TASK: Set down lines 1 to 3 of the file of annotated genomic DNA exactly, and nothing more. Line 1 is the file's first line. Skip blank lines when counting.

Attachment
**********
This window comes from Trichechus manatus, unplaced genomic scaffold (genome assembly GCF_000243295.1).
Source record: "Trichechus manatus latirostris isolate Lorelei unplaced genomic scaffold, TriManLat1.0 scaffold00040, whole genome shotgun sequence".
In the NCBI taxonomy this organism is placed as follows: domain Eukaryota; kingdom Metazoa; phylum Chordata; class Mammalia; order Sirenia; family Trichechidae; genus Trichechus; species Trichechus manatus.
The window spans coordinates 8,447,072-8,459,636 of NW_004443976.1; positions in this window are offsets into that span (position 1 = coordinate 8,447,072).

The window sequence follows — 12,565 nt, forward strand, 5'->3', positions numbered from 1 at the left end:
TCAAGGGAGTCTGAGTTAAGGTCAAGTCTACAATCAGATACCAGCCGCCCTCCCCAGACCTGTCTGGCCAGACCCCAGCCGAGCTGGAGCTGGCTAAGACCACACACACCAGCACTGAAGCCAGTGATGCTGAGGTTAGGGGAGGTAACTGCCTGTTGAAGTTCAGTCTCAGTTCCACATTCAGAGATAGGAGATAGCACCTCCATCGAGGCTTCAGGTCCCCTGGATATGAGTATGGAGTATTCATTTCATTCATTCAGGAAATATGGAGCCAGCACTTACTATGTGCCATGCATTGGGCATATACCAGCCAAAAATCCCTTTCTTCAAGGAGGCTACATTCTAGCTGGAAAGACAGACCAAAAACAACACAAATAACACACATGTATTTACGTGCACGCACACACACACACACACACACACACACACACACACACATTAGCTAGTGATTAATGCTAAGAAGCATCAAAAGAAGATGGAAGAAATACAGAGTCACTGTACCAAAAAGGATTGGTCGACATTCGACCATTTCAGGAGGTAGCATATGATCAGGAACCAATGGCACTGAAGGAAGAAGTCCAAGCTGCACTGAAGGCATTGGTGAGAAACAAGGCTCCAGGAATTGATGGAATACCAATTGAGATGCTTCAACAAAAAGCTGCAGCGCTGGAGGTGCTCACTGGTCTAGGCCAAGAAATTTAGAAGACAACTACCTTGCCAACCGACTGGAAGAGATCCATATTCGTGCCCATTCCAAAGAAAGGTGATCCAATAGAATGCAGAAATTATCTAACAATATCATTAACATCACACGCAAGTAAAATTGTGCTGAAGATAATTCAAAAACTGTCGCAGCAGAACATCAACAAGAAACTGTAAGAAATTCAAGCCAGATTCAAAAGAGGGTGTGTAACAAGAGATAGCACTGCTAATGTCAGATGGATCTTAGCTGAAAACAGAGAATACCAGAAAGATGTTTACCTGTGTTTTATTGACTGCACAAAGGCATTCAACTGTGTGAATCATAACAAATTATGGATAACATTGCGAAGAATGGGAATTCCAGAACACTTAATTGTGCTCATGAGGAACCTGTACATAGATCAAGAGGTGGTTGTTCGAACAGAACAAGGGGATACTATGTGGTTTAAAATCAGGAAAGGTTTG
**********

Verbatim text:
This window comes from Trichechus manatus, unplaced genomic scaffold (genome assembly GCF_000243295.1).
Source record: "Trichechus manatus latirostris isolate Lorelei unplaced genomic scaffold, TriManLat1.0 scaffold00040, whole genome shotgun sequence".
In the NCBI taxonomy this organism is placed as follows: domain Eukaryota; kingdom Metazoa; phylum Chordata; class Mammalia; order Sirenia; family Trichechidae; genus Trichechus; species Trichechus manatus.